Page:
There’s just something so perfect about European design. I love how rooms and furniture meld the modern and the antique so perfectly. European design doesn’t always feature a lot of the personal amenities we love in our North American bathrooms, but Europeans sure know what matters nonetheless! It’s not unusual at all to find steam showers, whirlpool tubs, and other luxurious, spa-inspired options in even the smallest bathrooms.

Looking for inspiration or something just a little bit different than the same-old-same-old? Look no further than these beautiful bathrooms.



The natural stone or marble look is perfect for both warm and cold climates. Remember to install floor heating under the tiles to keep your feet nice and toasty.



I just love the Japanese-inspired design of this bathroom. Europeans love spacious bathrooms outfitted in natural materials. The wood and neutral tile look would be perfect in any bathroom.


When space is at a premium as it is in many European homes, then homeowners need space-saving furniture that can store a lot of stuff, but that is also as minimal as possible. This vanity and side storage unit solves both issues neatly. It doesn’t jut out very far from the wall while offering drawer and cabinet space.



Think your bathroom is just too tight for the full European effect? Remember, European design is all about mixing traditional and modern with natural materials and neutral colors. The small bathroom in the image above demonstrates how, with the right sized pieces, even a small space can be turned into a luxurious space.

What are your favorite elements of European design?




bathroom-backsplashFor some reason, not one of my bathroom sinks has a backsplash behind it. That means that I’m forever wiping away water and soap splotches. My tub and shower surrounds are tiled. If you own a steam shower, you don’t have to worry at all about a backsplash because the whole unit is entirely enclosed and waterproof.

Given that I’m in the mood for a little do-it-yourself, I thought I’d research some backsplash possibilities to install behind my bathroom sinks. Here’s what I discovered:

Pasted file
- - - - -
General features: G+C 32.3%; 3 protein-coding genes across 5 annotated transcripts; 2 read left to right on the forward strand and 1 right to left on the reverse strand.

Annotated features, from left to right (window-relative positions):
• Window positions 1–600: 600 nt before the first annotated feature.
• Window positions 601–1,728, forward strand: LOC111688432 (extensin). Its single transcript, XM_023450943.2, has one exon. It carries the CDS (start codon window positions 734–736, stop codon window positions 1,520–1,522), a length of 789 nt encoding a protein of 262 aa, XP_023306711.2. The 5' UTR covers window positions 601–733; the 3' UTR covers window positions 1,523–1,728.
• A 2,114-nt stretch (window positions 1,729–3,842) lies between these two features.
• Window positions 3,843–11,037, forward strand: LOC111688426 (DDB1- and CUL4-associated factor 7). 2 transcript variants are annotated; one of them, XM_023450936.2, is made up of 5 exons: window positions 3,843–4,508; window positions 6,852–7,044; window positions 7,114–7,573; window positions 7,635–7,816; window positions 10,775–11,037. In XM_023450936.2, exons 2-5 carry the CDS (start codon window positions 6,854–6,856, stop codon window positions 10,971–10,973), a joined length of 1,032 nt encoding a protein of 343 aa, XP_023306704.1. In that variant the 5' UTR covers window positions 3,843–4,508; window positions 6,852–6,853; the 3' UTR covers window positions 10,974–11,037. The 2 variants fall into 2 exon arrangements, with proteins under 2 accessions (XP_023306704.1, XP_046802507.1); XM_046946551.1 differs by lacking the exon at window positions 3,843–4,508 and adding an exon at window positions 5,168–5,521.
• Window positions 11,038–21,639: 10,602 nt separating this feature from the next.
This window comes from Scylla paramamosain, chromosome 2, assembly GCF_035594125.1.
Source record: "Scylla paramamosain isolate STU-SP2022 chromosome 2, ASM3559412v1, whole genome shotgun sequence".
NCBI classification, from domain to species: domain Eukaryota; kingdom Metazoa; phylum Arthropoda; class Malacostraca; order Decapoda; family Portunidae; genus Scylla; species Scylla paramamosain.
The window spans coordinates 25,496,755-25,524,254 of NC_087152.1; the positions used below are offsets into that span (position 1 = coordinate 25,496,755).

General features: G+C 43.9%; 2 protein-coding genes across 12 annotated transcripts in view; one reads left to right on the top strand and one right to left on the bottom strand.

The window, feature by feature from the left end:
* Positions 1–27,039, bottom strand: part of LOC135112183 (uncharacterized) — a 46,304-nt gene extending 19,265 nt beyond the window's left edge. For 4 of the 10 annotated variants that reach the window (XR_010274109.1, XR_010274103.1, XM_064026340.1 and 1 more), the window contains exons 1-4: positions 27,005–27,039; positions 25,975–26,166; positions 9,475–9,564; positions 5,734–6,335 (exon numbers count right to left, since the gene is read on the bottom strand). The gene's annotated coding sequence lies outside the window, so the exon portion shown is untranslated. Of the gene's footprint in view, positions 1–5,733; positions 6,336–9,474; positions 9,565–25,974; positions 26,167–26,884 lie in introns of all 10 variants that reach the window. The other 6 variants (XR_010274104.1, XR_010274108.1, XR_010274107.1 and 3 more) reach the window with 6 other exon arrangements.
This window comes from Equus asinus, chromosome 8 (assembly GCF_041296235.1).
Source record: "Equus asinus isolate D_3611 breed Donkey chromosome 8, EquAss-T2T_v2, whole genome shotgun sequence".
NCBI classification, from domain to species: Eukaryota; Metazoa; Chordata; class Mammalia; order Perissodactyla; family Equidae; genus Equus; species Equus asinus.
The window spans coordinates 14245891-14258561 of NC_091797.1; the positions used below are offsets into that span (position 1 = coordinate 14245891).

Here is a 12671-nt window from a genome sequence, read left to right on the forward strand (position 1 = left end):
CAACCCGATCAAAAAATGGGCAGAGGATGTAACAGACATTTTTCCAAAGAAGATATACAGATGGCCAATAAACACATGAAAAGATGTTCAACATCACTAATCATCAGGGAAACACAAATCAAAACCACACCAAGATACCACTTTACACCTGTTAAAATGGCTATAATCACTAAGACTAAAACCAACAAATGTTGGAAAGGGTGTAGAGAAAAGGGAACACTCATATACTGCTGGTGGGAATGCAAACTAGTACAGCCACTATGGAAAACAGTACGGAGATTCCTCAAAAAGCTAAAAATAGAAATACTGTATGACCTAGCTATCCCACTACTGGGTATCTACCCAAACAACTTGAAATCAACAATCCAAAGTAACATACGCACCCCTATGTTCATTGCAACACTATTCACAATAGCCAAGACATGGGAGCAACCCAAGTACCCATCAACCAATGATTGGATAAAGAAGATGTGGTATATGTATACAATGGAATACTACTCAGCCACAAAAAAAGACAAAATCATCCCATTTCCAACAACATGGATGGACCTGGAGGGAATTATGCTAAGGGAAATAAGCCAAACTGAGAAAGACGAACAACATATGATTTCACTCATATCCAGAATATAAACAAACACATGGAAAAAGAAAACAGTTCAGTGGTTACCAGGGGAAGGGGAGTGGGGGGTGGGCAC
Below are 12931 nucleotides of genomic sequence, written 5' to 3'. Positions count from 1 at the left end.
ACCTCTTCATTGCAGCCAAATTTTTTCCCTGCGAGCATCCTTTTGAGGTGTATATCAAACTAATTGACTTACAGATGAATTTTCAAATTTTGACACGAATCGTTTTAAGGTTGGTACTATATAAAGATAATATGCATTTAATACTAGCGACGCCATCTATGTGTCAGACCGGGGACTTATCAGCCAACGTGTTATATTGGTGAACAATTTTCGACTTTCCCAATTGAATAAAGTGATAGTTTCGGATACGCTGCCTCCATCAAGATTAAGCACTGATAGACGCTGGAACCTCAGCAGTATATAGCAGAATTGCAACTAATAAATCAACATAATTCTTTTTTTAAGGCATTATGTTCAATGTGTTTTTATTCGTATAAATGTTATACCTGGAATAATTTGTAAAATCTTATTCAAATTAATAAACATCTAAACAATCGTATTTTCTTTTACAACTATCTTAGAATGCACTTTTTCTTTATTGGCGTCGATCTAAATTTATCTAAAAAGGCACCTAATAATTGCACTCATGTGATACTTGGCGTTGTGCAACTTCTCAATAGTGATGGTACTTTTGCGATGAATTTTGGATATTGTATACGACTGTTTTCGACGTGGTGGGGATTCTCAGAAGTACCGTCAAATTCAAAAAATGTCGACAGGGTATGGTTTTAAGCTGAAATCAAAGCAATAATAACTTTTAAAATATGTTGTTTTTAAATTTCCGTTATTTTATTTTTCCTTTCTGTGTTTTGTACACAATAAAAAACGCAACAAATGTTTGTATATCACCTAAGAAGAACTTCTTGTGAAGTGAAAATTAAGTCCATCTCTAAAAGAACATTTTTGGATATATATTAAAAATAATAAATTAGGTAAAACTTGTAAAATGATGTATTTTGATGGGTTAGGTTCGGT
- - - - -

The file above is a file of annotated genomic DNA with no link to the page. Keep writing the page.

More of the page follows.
Yes, you read that correctly. Concrete isn’t just for sidewalks anymore. It’s been a trendy floor material in modern homes for quite a while. Now, it’s become an ideal backsplash choice. Why not, right? It’s water resistant. It’s beautiful. It can be tinted to match the color of your bathroom decor. It can really take on any look you want.



I can just hear the questions forming in your mind. Since when does wallpaper make an appropriate backsplash? Since it became waterproof, of course! Vinyl-coated wallpaper now comes in designs to match any taste. It can withstand moisture and regular cleaning.



Wood makes a stylish backsplash if it’s been treated or engineered to be waterproof. It’s already a popular flooring choice in kitchens. Bathroom backsplash is just the next frontier.



Tile is the old go-to, isn’t it? Despite its popularity, it’s not a boring backsplash material in the least. In fact, modern tile colors and designs make it forever stylish. You can mix the tile, too, with bamboo or wallpaper for a personalized look.

Over to you: which is your favorite bathroom backsplash look?




Bathrooms can seem like an afterthought in terms of home design. They’re small, sometimes cramped, and not really built for more than one person at a time. Once you add in a toilet, sink, and steam shower, there really isn’t a lot of room to move around. Granted, I doubt there are too many people who step into the bathroom with the intention of walking around for exercise.

So, I understand why bathrooms are typically small. But, there’s no reason why it has to look small. Renovating isn’t always an option. But, implementing some of these tips below should go a long way in making that small space look larger than it is.

Color. Choose light (or simply white!) colors for all fixtures and walls. Light colors reflect the light making the room look larger and brighter.

Light. Remove heavy curtains and blinds. If you’re worried about privacy, consider installing textured glass. It will let in all the natural sunlight available, but block visibility. If you want some kind of window covering, choose lightweight and light-colored fabrics that allow the natural sunlight to stream in.

Mirrors. Even small spaces can support large mirrors. You’ll find that the mirror reflects the light and tricks the eye making the room look larger.

Floating furniture. Choose bathroom vanities and sinks that attach to the wall. As long as there’s space along the bottom of the walls, your bathroom feel spacious.

Over to you: how do you make your bathroom look larger?